When Barrell Bourbon was still in their infancy in 2014, their bourbon releases were relatively young in age (5 years old). But Barrell gambled that because they were releasing their batches at barrel strength, that it would make up for lack of time in a barrel. With Batch 003, which was sourced from an unnamed distillery in Kentucky, Barrell also showed that not every batch would be from Tennessee.
Barrell Batch 003
Barrell Batch 003 and to an extent, Batch 004 left many doors open as to the mystery that surrounds which distillery they source from. And the crazy thing is, nobody seems to analyze this. I’ve searched the internet high and low to find answers to these questions:
- The sourced whiskey from Tennessee (all but verified to be Dickel) uses a strange mashbill: 70% corn, 25% rye and 5% malt. Why and who was this mashbill made for originally?
- The mashbill for Barrell Batch 003 says it was distilled (and aged) in Kentucky, yet uses this same mashbill: 70/25/5. Who made this mashbill in Kentucky and why is it the same as the Dickel one?
- Which TN and KY distilleries are so closely related that they used the same mashbill and had the same age distillate just hanging out, waiting to be snatched up 4 years before Barrell Bourbon even existed as a company?
I know this answer lies somewhere in the Diageo takeover of Seagram’s assets in the early 2000’s whereby Diageo snatched up Dickel (TN) as well as Bulleit (KY) Bourbon. According to the blog, bourbonr.com, Bulleit’s sole supplier of bourbon until 2013 was Four Roses. This would put the 5 year old bourbon that Barrell sourced “from a Kentucky distillery” in 2014 to be from Four Roses. The mashbill is a bit odd because Four Roses does not use a 70/25/5 mashbill, but perhaps Bulleit specified that mashbill from their contract with Four Roses.
So now that I have this longwinded journey to what is in this bottle today (a young, barrel proof Four Roses distillate that does not use any of their standard mashbill recipes), let’s open it up and see how it tastes. I sampled this neat and from a Glencairn.
Nose: There are sweet scents of cherry strudel, melted marshmallow, vanilla frosting and raspberry jam. There is a slightly young and grainy scent of cornbread lurking, which is kind of reminiscent of a Dickel product, but I digress… There are some more tannic notes lurking about, like a nicely fragrant charred wood and burnt pie crust.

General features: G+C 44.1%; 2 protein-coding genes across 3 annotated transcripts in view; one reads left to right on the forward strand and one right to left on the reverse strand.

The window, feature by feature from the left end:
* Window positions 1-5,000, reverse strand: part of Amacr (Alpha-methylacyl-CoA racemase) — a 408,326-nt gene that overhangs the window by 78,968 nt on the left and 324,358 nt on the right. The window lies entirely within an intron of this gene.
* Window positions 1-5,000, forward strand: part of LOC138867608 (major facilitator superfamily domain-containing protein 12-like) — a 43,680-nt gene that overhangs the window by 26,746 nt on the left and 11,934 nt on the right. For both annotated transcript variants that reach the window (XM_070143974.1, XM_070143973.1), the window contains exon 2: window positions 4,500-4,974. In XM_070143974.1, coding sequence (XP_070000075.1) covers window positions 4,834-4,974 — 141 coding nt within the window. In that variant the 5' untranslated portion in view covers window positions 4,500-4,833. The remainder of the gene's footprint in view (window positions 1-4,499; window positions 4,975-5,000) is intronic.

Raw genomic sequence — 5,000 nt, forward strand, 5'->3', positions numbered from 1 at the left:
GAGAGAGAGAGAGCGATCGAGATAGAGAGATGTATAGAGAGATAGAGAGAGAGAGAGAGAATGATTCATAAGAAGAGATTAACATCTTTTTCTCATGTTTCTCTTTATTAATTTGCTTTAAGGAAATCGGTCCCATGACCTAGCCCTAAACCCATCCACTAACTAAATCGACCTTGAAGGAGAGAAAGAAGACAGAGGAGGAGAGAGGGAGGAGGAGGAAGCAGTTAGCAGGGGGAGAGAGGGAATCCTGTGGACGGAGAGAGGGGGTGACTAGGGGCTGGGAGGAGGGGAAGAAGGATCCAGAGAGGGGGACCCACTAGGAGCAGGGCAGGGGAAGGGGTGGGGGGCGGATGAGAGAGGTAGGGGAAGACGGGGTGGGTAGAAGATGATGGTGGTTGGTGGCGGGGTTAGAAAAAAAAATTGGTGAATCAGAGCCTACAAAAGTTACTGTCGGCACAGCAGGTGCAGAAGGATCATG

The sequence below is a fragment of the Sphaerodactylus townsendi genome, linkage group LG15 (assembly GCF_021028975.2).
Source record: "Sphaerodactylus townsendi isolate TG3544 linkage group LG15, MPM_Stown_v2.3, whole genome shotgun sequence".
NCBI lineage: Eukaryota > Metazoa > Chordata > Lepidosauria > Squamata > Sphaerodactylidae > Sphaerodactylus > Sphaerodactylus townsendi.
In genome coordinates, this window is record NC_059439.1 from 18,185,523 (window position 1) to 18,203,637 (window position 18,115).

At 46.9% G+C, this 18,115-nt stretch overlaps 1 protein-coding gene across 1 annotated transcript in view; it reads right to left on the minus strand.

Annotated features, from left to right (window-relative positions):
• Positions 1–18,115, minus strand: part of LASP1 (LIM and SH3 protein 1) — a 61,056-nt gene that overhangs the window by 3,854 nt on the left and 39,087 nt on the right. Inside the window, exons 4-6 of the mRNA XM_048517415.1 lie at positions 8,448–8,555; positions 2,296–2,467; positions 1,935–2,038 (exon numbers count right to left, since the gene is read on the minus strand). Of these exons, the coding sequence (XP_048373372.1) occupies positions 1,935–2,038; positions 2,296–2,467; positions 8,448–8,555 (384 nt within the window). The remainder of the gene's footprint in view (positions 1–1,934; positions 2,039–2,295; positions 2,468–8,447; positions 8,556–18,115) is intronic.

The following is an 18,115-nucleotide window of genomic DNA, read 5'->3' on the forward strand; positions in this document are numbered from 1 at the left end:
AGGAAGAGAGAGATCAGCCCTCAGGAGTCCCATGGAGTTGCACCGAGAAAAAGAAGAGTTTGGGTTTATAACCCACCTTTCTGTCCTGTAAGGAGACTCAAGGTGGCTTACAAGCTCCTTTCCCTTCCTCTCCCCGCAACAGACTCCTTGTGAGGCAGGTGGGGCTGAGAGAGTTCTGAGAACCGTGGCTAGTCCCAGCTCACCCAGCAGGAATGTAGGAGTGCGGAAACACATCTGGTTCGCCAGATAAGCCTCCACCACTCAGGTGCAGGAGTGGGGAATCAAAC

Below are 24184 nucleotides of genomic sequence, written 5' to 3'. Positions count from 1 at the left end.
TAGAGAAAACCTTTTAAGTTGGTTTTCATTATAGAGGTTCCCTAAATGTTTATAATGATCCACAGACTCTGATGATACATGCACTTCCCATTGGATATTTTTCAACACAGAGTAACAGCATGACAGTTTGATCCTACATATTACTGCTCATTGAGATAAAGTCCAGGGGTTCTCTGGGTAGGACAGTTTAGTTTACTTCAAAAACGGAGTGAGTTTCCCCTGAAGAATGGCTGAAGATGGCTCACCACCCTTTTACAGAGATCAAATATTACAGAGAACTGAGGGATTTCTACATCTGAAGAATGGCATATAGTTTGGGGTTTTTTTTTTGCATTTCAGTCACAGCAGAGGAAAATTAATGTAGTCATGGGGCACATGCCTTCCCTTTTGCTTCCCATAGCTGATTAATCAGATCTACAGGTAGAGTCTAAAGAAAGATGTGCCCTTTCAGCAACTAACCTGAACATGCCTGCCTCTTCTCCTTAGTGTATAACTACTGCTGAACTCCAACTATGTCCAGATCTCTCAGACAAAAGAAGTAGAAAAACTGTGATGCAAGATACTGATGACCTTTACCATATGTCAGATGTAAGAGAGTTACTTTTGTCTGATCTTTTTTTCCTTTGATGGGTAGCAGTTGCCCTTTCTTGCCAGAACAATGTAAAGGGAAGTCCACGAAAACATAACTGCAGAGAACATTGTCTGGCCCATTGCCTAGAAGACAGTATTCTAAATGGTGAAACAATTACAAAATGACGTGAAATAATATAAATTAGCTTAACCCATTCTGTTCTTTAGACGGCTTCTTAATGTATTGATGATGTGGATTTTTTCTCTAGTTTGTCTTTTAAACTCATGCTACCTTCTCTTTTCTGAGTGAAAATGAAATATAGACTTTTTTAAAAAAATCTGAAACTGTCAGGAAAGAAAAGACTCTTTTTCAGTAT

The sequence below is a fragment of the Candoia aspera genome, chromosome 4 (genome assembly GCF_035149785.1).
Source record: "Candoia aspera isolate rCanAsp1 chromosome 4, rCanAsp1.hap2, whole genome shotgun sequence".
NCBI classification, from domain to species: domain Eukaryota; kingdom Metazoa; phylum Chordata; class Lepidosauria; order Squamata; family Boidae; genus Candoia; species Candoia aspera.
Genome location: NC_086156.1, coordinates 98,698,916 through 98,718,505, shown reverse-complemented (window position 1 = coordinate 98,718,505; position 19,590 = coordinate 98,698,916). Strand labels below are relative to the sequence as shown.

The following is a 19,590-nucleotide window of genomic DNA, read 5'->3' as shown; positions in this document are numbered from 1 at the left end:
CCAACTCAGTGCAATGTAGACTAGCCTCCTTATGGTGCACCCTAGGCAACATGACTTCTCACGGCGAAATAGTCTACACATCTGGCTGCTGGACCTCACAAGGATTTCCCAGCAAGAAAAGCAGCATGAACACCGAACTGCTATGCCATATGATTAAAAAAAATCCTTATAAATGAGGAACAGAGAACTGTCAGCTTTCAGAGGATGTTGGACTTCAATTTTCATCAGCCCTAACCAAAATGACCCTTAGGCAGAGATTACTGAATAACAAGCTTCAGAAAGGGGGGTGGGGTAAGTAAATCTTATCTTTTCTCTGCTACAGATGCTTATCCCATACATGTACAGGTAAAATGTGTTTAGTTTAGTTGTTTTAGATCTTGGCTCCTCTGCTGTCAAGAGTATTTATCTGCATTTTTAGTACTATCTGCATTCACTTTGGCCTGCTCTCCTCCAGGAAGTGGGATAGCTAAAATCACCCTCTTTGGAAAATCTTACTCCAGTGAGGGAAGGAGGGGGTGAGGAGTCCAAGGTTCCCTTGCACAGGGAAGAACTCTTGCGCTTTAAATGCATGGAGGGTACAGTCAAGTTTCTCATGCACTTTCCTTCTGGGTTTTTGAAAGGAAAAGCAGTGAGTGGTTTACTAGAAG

Palate: The taste reveals the sweet baked goods of a cherry pie and cinnamon pinwheels. There is black pepper flakes adding some heat to the tongue but also a strong taste of pipe tobacco. Simple, yet rich in all of those tastes.
Finish: The finish sees the lovely cherry scents and flavors of the nose and palate replaced with something reminiscent of Kellogg’s Fruit Loops. A grainy note sticks around, showing the youth of the distillate, but there’s still a nice seasoned oak, rye spice, cinnamon spice and Werther’s Candies that stays in your mouth long after the sip is done.
I enjoyed this bourbon a lot and found all of the notes to be pleasing with only a hint of youth here and there. If this is indeed Four Roses, it’s not so in your face about it. But if it is, it’s probably very similar to the OBSV recipe with some sweet fruit here and there. The oak and spice in the profile doesn’t make it as light and fruity as Four Roses, which is even stranger.
This could easily pass as a Barton 1792 product or even an underaged Stagg Jr. I won’t get into the talk of value here, because frankly this hasn’t been for sale for at least 5 years now and the chances of finding this are next to none except on the secondary. But if you do get a chance to buy this bottle in the future, it’s interesting enough to experience for yourself.
1 | Disgusting | Drain pour (Example: Jeffers Creek)
2 | Poor | Forced myself to drink it
3 | Bad | Flawed (AD Laws 4 Grain BiB, Clyde Mays anything)
4 | Sub-par | Many things I’d rather have (Tincup 10 year)
5 | Good | Good, solid, ordinary (Larceny, Sazerac Rye)
6 | Very Good | Better than average (Buffalo Trace, OGD BiB)
7 | Great | Well above average (Old Ezra Barrel Proof, Old Weller Antique)
8 | Excellent | Exceptional (Michter’s Barrel Proof Rye, Four Roses Barrel Strength)
9 | Incredible | Extraordinary (GTS, 13 Year MGP or Canadian Rye)
10 | Insurpassable | Nothing Else Comes Close (William Larue Weller)
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